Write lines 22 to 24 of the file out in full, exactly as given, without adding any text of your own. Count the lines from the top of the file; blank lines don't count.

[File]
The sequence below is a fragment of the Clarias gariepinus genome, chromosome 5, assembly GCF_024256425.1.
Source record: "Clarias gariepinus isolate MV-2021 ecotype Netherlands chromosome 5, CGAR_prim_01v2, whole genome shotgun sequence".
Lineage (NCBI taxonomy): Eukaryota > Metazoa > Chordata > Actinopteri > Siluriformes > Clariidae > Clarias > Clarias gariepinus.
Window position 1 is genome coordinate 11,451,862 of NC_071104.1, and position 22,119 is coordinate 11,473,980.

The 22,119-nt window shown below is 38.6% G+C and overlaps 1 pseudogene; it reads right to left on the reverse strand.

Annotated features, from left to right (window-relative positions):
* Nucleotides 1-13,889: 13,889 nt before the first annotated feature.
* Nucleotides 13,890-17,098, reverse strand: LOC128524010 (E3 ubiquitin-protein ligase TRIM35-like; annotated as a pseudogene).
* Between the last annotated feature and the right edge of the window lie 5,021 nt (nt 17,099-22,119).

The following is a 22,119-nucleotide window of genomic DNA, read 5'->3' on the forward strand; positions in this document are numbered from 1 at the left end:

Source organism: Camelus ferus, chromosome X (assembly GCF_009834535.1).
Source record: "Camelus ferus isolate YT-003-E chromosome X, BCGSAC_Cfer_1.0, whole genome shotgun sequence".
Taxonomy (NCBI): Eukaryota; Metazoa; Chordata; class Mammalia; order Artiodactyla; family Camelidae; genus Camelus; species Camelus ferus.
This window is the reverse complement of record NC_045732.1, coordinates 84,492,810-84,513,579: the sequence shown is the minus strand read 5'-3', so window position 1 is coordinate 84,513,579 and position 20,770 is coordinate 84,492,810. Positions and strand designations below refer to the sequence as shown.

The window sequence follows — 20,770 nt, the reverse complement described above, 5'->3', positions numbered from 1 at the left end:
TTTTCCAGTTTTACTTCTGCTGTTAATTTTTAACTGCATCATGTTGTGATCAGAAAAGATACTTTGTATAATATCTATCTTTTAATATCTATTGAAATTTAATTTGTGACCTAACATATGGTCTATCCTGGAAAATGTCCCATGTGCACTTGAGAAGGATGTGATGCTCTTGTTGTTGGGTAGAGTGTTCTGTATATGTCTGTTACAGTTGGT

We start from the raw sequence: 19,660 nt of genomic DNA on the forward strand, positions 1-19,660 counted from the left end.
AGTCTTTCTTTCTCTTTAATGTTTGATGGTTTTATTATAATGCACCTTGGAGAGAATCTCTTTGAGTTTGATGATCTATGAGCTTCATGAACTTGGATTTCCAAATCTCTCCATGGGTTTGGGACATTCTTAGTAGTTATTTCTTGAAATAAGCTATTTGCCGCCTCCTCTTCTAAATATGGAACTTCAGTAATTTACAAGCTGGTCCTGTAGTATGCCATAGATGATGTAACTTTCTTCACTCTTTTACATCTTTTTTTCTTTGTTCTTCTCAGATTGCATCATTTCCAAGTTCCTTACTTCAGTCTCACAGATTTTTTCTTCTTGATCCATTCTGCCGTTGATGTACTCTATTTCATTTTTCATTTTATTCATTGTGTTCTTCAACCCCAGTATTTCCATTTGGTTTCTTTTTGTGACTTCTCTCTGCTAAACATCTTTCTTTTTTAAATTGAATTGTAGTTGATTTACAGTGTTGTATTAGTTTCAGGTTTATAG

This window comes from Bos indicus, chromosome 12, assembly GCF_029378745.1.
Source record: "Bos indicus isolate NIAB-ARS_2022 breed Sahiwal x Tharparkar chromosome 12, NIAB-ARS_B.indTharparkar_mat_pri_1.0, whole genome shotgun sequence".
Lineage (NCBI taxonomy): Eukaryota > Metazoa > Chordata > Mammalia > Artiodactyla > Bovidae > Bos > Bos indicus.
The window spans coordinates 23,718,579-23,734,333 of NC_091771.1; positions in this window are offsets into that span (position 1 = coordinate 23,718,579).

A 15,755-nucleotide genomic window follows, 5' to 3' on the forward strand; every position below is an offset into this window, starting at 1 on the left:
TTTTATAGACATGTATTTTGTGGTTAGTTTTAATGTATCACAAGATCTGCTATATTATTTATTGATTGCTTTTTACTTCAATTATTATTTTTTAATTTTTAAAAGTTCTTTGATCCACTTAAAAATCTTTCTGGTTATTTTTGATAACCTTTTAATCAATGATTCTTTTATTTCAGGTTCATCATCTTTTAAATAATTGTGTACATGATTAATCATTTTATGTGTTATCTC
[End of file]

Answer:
The window spans coordinates 23,718,579-23,734,333 of NC_091771.1; positions in this window are offsets into that span (position 1 = coordinate 23,718,579).

A 15,755-nucleotide genomic window follows, 5' to 3' on the forward strand; every position below is an offset into this window, starting at 1 on the left:
TTTTATAGACATGTATTTTGTGGTTAGTTTTAATGTATCACAAGATCTGCTATATTATTTATTGATTGCTTTTTACTTCAATTATTATTTTTTAATTTTTAAAAGTTCTTTGATCCACTTAAAAATCTTTCTGGTTATTTTTGATAACCTTTTAATCAATGATTCTTTTATTTCAGGTTCATCATCTTTTAAATAATTGTGTACATGATTAATCATTTTATGTGTTATCTC